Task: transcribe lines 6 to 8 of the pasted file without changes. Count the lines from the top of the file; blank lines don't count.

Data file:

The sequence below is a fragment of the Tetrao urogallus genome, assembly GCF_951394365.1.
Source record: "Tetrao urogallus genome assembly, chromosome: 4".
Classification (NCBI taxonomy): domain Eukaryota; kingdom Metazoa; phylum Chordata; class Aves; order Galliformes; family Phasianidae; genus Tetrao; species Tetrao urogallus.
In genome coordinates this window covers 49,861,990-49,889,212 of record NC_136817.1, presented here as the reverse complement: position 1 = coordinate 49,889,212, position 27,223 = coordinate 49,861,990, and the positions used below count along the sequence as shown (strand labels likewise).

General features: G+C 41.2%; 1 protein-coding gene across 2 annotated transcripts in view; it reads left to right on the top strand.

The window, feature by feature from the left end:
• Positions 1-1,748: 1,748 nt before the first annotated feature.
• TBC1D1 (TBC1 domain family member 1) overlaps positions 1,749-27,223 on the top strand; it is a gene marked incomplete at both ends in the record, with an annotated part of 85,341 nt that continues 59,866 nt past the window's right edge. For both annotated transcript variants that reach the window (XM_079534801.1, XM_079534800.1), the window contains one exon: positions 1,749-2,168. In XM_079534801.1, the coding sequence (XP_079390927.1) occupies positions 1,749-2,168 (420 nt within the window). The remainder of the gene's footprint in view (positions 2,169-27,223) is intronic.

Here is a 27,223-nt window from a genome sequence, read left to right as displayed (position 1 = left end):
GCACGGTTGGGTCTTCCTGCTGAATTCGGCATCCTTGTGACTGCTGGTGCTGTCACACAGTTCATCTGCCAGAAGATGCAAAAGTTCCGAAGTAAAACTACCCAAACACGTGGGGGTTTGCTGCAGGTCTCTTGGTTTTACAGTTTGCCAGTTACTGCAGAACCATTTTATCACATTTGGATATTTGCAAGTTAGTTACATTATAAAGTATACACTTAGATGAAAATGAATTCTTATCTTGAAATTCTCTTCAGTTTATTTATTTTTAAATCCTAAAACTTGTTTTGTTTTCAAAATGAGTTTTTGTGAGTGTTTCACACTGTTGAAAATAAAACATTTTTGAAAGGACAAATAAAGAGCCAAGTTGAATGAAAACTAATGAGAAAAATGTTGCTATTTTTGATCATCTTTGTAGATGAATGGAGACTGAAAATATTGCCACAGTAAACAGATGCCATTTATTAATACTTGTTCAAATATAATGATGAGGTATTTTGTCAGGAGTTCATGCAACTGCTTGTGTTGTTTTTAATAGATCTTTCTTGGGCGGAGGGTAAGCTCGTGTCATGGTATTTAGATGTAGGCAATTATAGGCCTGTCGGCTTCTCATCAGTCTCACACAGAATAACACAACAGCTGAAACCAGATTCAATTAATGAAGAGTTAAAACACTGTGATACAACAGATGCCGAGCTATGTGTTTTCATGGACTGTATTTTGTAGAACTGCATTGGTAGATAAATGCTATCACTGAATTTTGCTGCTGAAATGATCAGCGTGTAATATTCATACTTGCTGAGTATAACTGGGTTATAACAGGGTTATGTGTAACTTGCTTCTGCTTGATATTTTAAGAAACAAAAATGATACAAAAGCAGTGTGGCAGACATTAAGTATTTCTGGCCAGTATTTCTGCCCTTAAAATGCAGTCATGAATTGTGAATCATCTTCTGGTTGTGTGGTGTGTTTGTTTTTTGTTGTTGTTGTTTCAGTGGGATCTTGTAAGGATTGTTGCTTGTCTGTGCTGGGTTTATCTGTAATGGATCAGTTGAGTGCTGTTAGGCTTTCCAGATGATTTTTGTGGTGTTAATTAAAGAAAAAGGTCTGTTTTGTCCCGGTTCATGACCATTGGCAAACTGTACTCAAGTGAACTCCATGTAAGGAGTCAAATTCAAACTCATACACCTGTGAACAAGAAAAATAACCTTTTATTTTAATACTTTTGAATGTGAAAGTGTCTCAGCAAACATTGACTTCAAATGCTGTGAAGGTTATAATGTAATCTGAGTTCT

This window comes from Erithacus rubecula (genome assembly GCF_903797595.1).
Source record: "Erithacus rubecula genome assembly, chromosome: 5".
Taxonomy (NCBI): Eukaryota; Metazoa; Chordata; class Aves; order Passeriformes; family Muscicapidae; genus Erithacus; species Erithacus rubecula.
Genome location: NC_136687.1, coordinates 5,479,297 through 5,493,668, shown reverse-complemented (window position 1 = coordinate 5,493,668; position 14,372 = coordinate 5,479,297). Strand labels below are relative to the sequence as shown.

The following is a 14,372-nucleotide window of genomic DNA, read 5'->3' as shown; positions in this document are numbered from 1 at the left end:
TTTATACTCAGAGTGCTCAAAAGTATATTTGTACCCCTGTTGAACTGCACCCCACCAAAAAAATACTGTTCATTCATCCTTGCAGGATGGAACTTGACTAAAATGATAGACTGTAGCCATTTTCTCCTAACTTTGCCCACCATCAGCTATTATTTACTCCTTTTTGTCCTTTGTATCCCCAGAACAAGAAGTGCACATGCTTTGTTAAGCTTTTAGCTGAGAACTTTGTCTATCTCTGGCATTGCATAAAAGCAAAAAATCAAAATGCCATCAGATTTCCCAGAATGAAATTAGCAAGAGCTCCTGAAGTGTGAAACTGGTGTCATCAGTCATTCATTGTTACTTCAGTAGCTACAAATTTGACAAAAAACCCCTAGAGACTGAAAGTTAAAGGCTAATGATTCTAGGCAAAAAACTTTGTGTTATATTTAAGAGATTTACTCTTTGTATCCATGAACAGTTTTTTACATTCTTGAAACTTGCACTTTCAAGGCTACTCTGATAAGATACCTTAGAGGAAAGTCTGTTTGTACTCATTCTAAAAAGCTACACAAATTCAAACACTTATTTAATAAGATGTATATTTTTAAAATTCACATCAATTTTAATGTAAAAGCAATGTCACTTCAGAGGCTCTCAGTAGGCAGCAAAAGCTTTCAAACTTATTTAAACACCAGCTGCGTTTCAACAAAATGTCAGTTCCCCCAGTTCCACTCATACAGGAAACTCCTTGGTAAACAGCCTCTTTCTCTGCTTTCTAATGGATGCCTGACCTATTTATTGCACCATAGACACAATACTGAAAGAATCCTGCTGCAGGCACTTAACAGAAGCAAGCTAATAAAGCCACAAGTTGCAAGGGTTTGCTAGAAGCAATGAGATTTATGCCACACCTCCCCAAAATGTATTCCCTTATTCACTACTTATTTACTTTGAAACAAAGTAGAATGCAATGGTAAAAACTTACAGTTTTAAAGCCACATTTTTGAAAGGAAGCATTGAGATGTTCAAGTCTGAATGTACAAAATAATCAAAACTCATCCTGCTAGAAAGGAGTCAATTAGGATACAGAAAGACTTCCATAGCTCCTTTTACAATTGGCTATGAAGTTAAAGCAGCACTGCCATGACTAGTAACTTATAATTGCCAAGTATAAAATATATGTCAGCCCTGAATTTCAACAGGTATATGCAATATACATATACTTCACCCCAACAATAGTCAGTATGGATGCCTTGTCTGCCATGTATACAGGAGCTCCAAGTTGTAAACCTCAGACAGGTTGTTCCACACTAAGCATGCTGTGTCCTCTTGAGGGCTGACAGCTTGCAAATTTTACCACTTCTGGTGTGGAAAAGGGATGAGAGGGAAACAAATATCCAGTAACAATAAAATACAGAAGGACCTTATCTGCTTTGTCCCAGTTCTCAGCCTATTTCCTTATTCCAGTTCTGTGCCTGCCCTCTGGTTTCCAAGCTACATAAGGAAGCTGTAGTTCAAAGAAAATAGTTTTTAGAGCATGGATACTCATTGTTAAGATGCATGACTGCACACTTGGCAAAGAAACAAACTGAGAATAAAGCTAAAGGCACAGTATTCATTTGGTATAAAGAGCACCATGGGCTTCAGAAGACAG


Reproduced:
The window, feature by feature from the left end:
• Positions 1-1,748: 1,748 nt before the first annotated feature.
• TBC1D1 (TBC1 domain family member 1) overlaps positions 1,749-27,223 on the top strand; it is a gene marked incomplete at both ends in the record, with an annotated part of 85,341 nt that continues 59,866 nt past the window's right edge. For both annotated transcript variants that reach the window (XM_079534801.1, XM_079534800.1), the window contains one exon: positions 1,749-2,168. In XM_079534801.1, the coding sequence (XP_079390927.1) occupies positions 1,749-2,168 (420 nt within the window). The remainder of the gene's footprint in view (positions 2,169-27,223) is intronic.